clock menu more-arrow no yes

Filed under:

Auction of World's Most Expensive Wines Marred by Fraud Claims

The bottles were pulled from a Geneva auction block

nienfanhsun/Flickr

Some of the world's priciest wine has been removed from a Geneva auction block over questions of authenticity. According to The Independent, five or six lots of wine from Burgundy's heralded Romanée Conti Domain estate were withdrawn from auction due to allegations of fraud made on Wine Berserkers, an online wine forum.

The claims come from Los Angeles lawyer Don Cornwell, who argued in a May 20 post that the "stated provenance of the wines in the Bagheera auction appears to be false." Cornwell writes that many of the lots are "either outright counterfeit or highly questionable," basing his claims on capsules, labels, and the type of glass shown in photos of the bottles to be auctioned.

A bottle of 1978 Romanée Conti (which has fetched $20,000 at past auctions), Cornwell argues, is actually a bottle of 1974 Domaine Romanée Conti wine with the addition of false "neck labels, strip labels, capsules and probably corks." Some of the wines up for auction were thought to be worth as much as £11,000, or nearly $16,000.

The auction house is reportedly working to verify the authenticity of the bottles and says it will cancel any sales of wines that prove to be counterfeit.

Fraud is a problem that plagues the rare wine industry, and not just because of counterfeiting. In January, Berkeley, California-based wine seller Premier Cru filed for Chapter 7 bankruptcy liquidation, citing more than $70 million in debt liabilities. The company — which often sold bottles of wine it didn't currently have in its possession — was embroiled in lawsuits after it failed to ship purchased bottles of wines.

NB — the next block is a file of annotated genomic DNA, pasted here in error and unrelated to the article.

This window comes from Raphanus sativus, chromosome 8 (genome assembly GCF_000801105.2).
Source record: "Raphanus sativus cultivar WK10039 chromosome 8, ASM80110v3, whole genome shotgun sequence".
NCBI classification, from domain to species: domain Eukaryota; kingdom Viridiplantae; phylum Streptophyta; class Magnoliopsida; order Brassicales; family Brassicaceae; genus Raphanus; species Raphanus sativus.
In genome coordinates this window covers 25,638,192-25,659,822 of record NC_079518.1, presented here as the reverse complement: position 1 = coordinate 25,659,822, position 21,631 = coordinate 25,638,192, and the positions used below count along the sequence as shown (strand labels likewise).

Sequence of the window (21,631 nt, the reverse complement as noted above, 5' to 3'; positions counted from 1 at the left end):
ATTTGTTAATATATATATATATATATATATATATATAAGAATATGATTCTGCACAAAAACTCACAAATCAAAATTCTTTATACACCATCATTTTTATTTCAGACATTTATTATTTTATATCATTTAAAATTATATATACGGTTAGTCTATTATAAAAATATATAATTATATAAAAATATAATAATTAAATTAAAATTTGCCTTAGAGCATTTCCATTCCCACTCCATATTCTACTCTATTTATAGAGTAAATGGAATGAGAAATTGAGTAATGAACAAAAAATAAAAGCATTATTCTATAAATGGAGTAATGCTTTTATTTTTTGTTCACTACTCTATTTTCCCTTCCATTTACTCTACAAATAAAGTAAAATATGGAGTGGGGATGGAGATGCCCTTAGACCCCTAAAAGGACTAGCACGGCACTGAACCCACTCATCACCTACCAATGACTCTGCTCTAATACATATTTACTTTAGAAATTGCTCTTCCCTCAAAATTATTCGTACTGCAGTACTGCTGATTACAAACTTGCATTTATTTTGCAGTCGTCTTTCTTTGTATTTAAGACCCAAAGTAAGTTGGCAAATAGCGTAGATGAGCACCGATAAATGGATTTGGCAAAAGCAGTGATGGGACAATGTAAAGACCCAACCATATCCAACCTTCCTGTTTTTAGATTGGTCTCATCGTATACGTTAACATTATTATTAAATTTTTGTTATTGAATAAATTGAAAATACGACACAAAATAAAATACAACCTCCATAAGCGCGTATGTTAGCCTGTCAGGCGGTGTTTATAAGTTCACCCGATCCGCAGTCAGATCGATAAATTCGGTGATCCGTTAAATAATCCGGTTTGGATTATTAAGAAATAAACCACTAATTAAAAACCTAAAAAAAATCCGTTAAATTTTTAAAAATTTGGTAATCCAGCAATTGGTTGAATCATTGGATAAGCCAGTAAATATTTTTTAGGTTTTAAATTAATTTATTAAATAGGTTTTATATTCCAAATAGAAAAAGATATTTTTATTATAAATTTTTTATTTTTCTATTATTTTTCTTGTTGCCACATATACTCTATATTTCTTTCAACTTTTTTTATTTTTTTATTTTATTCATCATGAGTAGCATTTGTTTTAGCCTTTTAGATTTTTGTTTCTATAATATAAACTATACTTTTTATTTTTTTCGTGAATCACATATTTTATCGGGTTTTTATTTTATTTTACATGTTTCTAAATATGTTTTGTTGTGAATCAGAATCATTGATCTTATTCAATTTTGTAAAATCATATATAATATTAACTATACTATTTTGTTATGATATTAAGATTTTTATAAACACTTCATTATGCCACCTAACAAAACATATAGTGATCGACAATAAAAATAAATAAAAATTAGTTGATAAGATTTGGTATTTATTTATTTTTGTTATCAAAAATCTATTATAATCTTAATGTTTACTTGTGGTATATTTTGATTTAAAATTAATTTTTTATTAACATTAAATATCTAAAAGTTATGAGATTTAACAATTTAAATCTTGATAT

Last year, the U.S. Marshals held an auction of wines from the collection of Rudy Kurniawan, who was sentenced to ten years in prison after selling millions of dollars worth of purportedly rare wines. The fraudulent wines turned out to be blends of other wines that were re-bottled with fake labels, but the auction included a number of bottles from Kurniawan's own collection that had been deemed authentic.

Fears of counterfeit bottles don't appear to be affecting auction-goers' appetites for high-priced vino around the world, however. According to Bloomberg, ten bottles of Chateau Mouton Rothschild 1945 Bordeaux fetched $343,000 at a Sotheby's sale in New York recently. The auction, which included wines from the cellar of billionaire collector William Koch, set a new record for wine collection sales to the tune of a cool $21.9 million.

Sign up for the Sign up for the Eater newsletter

The freshest news from the food world every day